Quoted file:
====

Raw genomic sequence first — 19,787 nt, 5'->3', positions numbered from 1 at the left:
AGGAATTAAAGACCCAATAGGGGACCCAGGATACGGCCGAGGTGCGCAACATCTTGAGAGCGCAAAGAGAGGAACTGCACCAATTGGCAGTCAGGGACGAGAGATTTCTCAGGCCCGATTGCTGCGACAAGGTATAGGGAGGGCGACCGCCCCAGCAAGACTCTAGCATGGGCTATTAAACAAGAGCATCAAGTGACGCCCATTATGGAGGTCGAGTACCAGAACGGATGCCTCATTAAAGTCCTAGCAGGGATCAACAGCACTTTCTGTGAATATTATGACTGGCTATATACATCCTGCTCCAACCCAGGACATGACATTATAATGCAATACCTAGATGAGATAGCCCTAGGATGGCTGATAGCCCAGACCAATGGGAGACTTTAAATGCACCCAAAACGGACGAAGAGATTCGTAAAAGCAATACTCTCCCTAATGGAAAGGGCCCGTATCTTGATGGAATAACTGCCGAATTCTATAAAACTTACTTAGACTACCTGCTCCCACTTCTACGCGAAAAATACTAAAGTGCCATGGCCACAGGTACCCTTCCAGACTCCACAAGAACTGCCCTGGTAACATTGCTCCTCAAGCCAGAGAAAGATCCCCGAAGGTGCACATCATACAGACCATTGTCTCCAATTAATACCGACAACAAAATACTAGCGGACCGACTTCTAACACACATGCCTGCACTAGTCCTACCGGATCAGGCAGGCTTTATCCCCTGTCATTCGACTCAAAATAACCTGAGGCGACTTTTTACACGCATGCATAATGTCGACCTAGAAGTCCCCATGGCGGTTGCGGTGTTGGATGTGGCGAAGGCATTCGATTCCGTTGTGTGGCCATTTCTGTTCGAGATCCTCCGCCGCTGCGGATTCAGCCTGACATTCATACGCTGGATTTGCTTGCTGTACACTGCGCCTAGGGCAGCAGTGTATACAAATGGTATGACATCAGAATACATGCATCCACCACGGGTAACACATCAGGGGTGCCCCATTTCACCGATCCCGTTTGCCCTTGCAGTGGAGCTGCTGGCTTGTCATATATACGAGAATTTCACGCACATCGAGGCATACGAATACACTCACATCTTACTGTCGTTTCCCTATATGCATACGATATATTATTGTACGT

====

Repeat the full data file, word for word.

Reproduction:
Raw genomic sequence first — 19,787 nt, 5'->3', positions numbered from 1 at the left:
AGGAATTAAAGACCCAATAGGGGACCCAGGATACGGCCGAGGTGCGCAACATCTTGAGAGCGCAAAGAGAGGAACTGCACCAATTGGCAGTCAGGGACGAGAGATTTCTCAGGCCCGATTGCTGCGACAAGGTATAGGGAGGGCGACCGCCCCAGCAAGACTCTAGCATGGGCTATTAAACAAGAGCATCAAGTGACGCCCATTATGGAGGTCGAGTACCAGAACGGATGCCTCATTAAAGTCCTAGCAGGGATCAACAGCACTTTCTGTGAATATTATGACTGGCTATATACATCCTGCTCCAACCCAGGACATGACATTATAATGCAATACCTAGATGAGATAGCCCTAGGATGGCTGATAGCCCAGACCAATGGGAGACTTTAAATGCACCCAAAACGGACGAAGAGATTCGTAAAAGCAATACTCTCCCTAATGGAAAGGGCCCGTATCTTGATGGAATAACTGCCGAATTCTATAAAACTTACTTAGACTACCTGCTCCCACTTCTACGCGAAAAATACTAAAGTGCCATGGCCACAGGTACCCTTCCAGACTCCACAAGAACTGCCCTGGTAACATTGCTCCTCAAGCCAGAGAAAGATCCCCGAAGGTGCACATCATACAGACCATTGTCTCCAATTAATACCGACAACAAAATACTAGCGGACCGACTTCTAACACACATGCCTGCACTAGTCCTACCGGATCAGGCAGGCTTTATCCCCTGTCATTCGACTCAAAATAACCTGAGGCGACTTTTTACACGCATGCATAATGTCGACCTAGAAGTCCCCATGGCGGTTGCGGTGTTGGATGTGGCGAAGGCATTCGATTCCGTTGTGTGGCCATTTCTGTTCGAGATCCTCCGCCGCTGCGGATTCAGCCTGACATTCATACGCTGGATTTGCTTGCTGTACACTGCGCCTAGGGCAGCAGTGTATACAAATGGTATGACATCAGAATACATGCATCCACCACGGGTAACACATCAGGGGTGCCCCATTTCACCGATCCCGTTTGCCCTTGCAGTGGAGCTGCTGGCTTGTCATATATACGAGAATTTCACGCACATCGAGGCATACGAATACACTCACATCTTACTGTCGTTTCCCTATATGCATACGATATATTATTGTACGT